Africa (Sub-Sahara) An 816-mile 2D seismic acquisition program was completed on the Ampasindava block, located in the Majunga deepwater basin offshore northwest Madagascar. The data will provide improved subsurface imaging of the large Sifaka prospect and will potentially mature additional prospects in the Ampasindava block to drill-ready status. Sterling Energy (UK) holds a 30% interest in the Ampasindava production sharing contract, which is operated by ExxonMobil Exploration and Production (Northern Madagascar) (70%). Asia Pacific Production began on the Liuhua 19-5 gas field in the Pearl River Mouth basin in the South China Sea. The field is expected to hit peak production of 29 MMcf/D this year. China National Offshore Oil Corporation (100%) is the operator. Drilling began on the YNG 3264 and the CHK 1177 development wells onshore in Myanmar.
Africa (Sub-Sahara) A drillstem test was performed on the Zafarani-2 well--located about 80 km offshore southern Tanzania. Two separate intervals were tested, and the well flowed at a maximum of 66 MMscf/D of gas. Statoil (65%) is the operator, on behalf of Tanzania Petroleum Development Corporation, with partner ExxonMobil Exploration and Production Tanzania (35%). The FA-1 well--located in 600 m of water in the Foum Assaka license area offshore Morocco--was spudded. The well targets Eagle prospect Lower Cretaceous resources. Target depth is 4000 m. Kosmos Energy (29.9%) is the operator, with partners BP (26.4%),
Shchetinina, N. V. (Tyumen Petroleum Research Center) | Malshakov, A. V. (Tyumen Petroleum Research Center) | Basyrov, M. A. (Rosneft Oil Company) | Zyryanova, I. A. (Rosneft Oil Company) | Ganichev, D. I. (Rosneft Oil Company) | Yatsenko, V. M. (Rosneft Oil Company)
The article addresses the evolution history of interpretation of logging data from horizontal wells in Russia and abroad. Key problems of interpreting logging data are analyzed. It also describes the application of new technologies and approaches that have increased the validity of logging interpretation. The authors substantiate the need to integrate the full spectrum of geological and geophysical information. Further ways to develop approaches are proposed.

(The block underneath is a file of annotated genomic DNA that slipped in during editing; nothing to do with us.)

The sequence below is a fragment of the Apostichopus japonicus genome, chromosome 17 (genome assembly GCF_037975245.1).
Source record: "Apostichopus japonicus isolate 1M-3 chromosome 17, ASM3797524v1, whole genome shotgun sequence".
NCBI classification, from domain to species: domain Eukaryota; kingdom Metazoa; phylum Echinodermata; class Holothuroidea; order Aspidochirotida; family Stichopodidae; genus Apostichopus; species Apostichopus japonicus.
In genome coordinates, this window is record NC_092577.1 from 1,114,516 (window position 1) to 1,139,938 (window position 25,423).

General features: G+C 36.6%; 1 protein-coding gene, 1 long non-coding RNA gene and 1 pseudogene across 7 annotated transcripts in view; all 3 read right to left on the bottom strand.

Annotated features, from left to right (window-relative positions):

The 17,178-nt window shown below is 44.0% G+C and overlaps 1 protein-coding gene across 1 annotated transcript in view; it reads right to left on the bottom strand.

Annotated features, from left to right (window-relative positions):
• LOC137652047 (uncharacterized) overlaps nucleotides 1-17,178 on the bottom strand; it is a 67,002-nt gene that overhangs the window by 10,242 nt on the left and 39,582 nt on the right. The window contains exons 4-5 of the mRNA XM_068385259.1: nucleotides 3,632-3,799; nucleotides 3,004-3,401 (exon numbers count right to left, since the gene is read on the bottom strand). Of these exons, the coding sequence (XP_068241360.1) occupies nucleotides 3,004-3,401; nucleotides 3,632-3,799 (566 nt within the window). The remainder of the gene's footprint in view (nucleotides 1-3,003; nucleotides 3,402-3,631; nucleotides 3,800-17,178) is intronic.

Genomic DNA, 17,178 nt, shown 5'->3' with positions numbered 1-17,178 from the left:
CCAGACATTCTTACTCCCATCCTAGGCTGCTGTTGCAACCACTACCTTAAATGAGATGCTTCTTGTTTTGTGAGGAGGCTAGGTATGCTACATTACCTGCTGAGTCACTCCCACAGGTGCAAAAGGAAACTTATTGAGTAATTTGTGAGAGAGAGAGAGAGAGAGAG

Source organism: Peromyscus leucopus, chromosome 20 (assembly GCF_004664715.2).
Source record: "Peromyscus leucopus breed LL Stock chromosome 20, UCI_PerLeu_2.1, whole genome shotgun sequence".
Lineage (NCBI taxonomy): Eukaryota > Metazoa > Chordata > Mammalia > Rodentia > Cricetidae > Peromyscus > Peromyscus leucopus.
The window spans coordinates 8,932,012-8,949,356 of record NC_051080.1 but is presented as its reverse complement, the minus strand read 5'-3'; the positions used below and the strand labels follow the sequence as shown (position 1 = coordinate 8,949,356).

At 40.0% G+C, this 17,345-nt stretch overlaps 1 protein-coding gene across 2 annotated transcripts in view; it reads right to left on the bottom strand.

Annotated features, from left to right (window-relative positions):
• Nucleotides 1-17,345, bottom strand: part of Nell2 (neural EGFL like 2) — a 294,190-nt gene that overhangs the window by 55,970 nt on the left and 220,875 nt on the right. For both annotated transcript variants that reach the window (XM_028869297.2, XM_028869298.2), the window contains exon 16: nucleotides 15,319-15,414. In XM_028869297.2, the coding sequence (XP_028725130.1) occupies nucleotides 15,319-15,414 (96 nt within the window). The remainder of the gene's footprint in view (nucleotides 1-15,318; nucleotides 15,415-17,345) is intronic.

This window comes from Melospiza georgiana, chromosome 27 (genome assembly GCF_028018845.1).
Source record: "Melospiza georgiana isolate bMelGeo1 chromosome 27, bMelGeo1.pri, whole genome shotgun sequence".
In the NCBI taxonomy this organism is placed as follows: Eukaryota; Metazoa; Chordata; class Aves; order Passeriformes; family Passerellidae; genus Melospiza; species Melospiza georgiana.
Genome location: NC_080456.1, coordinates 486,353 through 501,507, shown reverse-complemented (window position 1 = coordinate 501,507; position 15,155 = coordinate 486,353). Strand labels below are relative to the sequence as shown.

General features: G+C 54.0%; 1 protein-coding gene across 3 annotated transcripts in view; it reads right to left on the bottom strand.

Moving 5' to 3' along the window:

Twenty-one national geological surveys contributed to the European wide project ‘EU Unconventional Oil and Gas Assessment’ (EUOGA). The goal of EUOGA was to assess all potentially prospective shale formations from the main onshore basins in Europe and included contributions of twenty-one European geological surveys. Each participating geological survey characterized their domestic shale plays using thirty systematic parameters such as areal distribution, structural setting, average net to gross ratio of the shale reservoir, average Total Organic Carboncontent (TOC) and average mineralogical composition. The assessment covers 82 geological formations from 38 basins. Subsequently a stochastic volumetric probability assessment was performed on 49 of these formations which met the prerequisites for assessment. Importantly, this study for the first time used a unified methodology for assessing resources across European borders. Paleozoic plays in Poland, the United Kingdom, Denmark and Ukraine hold the largest potential gas resources. Most shale oil potential is observed in Bulgaria, the United Kingdom and Ukraine. The total resource potential for the geological formations that were evaluated in the project is 89.2 trillion cubic meter of gas initially in place (GIIP P50) and 31.4 billion bbl of oil initially in place (OIIP P50). The outcome of this project represents the most complete and accurate determination of shale hydrocarbon resources in Europe to date.